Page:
He didn’t know who they were, he didn’t know why they were there, but the instruction went to his wife Sarah that food was to be prepared for their guests and the men were made comfortable and welcome.  As it says in the Letter to the Hebrews

Do not neglect to show hospitality to strangers, for by doing that some have entertained angels without knowing it. (Hebrews 13.2)

The people of Munich even in a moment when the doors might be bolted for fear of what was outside, opened their doors to the stranger and to angels.


Enjoying the hospitality of Abraham and Sarah

Last week we had the privilege at Southwark Cathedral of welcoming the family of Sam King MBE for his funeral.  They brought with them friends, former and present Mayors of Southwark, representatives of the wider community and hundreds from the Jamaican-heritage community in London and beyond.  Sam was the first black Mayor of Southwark and the first Jamaican to be Mayor anywhere in the world outside of Jamaica.  But Sam was so much more, one of the founders of the Windrush Founder, the Notting Hill Carnival, a champion of human rights, a member of the RAF, an inspirational family man and a dedicated Christian. It was a fantastic funeral service.

But in one of the tributes to Sam King that we heard in the service there was a reminder that when he arrived in London after sailing across in the SS Empire Windrush he was met with a notice on the doors of lodgings ‘No Irish. No blacks. No dogs.’ It was the complete antithesis of #londonisopen or #offeneteur.


One of the many dangers that it seems to me that face us in this challanging and at times frightening age is the closing of doors and the assault on that basic spirit of hospitality that should be the hallmark not just of Christians but of humanity.  It was disturbing to hear US Presidential Candidate Donald Trump reiterating his pledge in his acceptance speech that he would build a wall across their border with Mexico and saying that ‘americanism not globalism will be our creed.’ This contradicts so directly that amazing sight that welcomed new arrivals in the States, the Statue of Liberty outside of Manhattan, ready to welcome, suggesting the open door, for it was an open door.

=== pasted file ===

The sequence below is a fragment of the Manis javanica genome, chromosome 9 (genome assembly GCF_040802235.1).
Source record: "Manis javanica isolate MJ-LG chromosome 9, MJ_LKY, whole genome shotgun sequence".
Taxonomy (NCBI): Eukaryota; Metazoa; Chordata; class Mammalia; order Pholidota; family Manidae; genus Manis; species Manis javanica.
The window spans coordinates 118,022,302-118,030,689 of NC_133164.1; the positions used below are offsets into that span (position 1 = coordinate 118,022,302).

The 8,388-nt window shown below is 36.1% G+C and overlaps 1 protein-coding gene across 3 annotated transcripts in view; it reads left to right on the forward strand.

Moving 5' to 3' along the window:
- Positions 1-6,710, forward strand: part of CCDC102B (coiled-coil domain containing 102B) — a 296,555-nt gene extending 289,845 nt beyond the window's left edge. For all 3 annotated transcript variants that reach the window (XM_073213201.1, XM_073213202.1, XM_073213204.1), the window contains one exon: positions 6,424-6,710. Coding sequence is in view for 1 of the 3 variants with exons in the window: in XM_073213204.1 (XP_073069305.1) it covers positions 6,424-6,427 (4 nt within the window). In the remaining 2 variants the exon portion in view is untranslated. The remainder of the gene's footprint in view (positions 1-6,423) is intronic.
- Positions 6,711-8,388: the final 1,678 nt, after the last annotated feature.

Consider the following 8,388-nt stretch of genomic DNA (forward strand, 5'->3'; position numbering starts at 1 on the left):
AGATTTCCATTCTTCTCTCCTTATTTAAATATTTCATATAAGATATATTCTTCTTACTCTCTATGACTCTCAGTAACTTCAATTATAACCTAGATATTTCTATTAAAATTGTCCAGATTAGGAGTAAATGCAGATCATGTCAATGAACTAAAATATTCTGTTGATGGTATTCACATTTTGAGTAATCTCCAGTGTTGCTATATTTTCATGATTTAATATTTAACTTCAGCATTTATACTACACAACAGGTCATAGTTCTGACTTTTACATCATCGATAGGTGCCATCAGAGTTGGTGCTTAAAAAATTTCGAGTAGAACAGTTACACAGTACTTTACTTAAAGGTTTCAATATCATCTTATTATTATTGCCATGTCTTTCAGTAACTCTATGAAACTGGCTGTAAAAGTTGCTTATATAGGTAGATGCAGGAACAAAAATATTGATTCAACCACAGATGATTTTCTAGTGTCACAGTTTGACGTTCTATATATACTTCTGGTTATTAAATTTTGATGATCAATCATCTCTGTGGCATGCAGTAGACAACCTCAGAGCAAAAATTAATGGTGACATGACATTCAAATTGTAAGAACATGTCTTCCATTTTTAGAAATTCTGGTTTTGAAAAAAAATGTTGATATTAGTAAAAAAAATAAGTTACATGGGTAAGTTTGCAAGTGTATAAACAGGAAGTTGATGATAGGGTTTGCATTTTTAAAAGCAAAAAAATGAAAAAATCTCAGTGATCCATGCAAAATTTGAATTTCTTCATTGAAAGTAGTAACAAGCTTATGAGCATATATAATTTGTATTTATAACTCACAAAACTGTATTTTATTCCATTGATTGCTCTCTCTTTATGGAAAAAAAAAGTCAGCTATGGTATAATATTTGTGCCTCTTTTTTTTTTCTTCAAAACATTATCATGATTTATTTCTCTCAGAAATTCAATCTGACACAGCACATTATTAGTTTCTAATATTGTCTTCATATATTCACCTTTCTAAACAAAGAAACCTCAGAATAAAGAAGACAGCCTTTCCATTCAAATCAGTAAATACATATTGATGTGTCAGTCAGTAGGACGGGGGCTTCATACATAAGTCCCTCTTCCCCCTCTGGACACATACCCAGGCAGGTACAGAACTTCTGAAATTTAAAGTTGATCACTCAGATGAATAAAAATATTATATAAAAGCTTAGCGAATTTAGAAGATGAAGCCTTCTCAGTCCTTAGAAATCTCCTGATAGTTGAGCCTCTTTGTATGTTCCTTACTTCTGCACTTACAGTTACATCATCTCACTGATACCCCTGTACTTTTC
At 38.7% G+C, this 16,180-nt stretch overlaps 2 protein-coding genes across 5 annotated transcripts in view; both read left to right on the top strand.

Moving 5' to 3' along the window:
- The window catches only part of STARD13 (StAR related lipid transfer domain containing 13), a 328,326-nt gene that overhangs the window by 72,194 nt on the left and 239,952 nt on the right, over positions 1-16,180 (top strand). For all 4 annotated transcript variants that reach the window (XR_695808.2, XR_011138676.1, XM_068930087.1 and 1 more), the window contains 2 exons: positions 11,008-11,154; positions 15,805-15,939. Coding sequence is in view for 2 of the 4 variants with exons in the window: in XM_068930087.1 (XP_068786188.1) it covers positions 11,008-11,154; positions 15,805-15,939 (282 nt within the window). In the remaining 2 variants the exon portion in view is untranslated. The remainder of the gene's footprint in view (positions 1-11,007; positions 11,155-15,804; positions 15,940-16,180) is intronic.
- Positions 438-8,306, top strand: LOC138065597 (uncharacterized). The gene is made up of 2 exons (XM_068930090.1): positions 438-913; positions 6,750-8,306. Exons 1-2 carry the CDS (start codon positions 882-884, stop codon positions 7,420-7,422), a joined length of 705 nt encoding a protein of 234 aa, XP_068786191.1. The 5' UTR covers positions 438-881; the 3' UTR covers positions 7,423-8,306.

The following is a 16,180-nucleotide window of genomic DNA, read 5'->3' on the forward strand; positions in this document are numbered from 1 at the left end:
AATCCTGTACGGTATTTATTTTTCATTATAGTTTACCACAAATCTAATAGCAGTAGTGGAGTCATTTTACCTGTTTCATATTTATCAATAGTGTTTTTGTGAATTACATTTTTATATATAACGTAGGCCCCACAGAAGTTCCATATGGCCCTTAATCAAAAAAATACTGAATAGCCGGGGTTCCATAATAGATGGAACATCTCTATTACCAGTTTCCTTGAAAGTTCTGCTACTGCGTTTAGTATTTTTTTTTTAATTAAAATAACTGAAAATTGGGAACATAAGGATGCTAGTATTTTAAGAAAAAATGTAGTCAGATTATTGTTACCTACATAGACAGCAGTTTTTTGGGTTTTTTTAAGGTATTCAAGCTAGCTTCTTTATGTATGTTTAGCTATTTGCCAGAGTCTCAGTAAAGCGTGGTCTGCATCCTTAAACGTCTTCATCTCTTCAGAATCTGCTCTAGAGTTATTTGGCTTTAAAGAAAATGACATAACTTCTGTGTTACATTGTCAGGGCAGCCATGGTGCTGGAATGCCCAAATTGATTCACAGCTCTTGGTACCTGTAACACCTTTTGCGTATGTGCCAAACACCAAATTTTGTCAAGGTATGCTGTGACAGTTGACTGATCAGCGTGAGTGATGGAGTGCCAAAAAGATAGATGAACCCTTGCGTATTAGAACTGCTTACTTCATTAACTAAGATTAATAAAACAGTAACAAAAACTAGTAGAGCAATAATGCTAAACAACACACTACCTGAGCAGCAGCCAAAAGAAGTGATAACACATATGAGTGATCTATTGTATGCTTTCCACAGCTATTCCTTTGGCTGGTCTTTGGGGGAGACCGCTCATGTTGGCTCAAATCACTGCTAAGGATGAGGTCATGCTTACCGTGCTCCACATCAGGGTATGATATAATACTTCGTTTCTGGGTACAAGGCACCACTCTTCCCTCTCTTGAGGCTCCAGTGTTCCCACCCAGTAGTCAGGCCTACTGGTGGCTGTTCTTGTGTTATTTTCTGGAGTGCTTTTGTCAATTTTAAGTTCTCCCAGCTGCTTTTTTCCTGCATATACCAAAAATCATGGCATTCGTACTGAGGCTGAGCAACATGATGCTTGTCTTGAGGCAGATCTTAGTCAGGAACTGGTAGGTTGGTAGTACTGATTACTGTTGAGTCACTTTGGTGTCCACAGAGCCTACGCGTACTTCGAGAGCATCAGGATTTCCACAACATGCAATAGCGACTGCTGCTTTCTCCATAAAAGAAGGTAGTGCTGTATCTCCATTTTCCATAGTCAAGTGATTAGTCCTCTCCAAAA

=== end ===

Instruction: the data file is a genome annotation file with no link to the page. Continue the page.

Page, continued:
It could have gone wrong for Abraham and Sarah, opening their home up like that for those three men, but in fact it was the reverse – it brought them a blessing. Just before the strangers arrived God had made a covenant with the old man

‘This is my covenant with you: You shall be the ancestor of a multitude of nations.’ (Genesis 17.4)

By letting the strangers in blessing and fulfillment flowed and a child was born to Sarah and Abraham became our ancestor. When we open our doors we welcome people like Sam King MBE and others who make a difference. The hashtag says ‘London is open’ – the challenge is to ensure that it continues to be and perhaps the Munich hashtag has a lesson to teach us.

you welcome me,
your house is open to me,
may I welcome others
and may my door be open.